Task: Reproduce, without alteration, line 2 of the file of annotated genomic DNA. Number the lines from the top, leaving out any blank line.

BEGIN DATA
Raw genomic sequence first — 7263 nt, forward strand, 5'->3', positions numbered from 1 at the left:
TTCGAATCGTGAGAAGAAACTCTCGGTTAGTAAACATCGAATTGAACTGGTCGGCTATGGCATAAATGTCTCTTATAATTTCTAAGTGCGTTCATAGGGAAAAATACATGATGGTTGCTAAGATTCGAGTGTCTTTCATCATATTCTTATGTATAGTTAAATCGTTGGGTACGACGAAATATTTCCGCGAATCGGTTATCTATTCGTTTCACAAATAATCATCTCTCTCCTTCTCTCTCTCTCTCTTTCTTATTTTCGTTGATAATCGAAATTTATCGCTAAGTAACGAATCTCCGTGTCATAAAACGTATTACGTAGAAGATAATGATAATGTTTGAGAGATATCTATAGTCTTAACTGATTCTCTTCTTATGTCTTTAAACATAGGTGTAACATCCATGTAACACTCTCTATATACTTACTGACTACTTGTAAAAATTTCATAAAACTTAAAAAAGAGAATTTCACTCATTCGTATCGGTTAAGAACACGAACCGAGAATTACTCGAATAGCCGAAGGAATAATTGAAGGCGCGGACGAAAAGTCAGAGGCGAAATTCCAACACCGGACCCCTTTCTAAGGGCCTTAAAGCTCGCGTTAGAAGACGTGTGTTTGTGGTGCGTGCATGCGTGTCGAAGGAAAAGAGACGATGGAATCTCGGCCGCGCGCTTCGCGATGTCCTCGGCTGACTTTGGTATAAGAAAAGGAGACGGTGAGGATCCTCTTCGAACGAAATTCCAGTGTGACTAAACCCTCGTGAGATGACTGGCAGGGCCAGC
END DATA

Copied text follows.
TTCGAATCGTGAGAAGAAACTCTCGGTTAGTAAACATCGAATTGAACTGGTCGGCTATGGCATAAATGTCTCTTATAATTTCTAAGTGCGTTCATAGGGAAAAATACATGATGGTTGCTAAGATTCGAGTGTCTTTCATCATATTCTTATGTATAGTTAAATCGTTGGGTACGACGAAATATTTCCGCGAATCGGTTATCTATTCGTTTCACAAATAATCATCTCTCTCCTTCTCTCTCTCTCTCTTTCTTATTTTCGTTGATAATCGAAATTTATCGCTAAGTAACGAATCTCCGTGTCATAAAACGTATTACGTAGAAGATAATGATAATGTTTGAGAGATATCTATAGTCTTAACTGATTCTCTTCTTATGTCTTTAAACATAGGTGTAACATCCATGTAACACTCTCTATATACTTACTGACTACTTGTAAAAATTTCATAAAACTTAAAAAAGAGAATTTCACTCATTCGTATCGGTTAAGAACACGAACCGAGAATTACTCGAATAGCCGAAGGAATAATTGAAGGCGCGGACGAAAAGTCAGAGGCGAAATTCCAACACCGGACCCCTTTCTAAGGGCCTTAAAGCTCGCGTTAGAAGACGTGTGTTTGTGGTGCGTGCATGCGTGTCGAAGGAAAAGAGACGATGGAATCTCGGCCGCGCGCTTCGCGATGTCCTCGGCTGACTTTGGTATAAGAAAAGGAGACGGTGAGGATCCTCTTCGAACGAAATTCCAGTGTGACTAAACCCTCGTGAGATGACTGGCAGGGCCAGC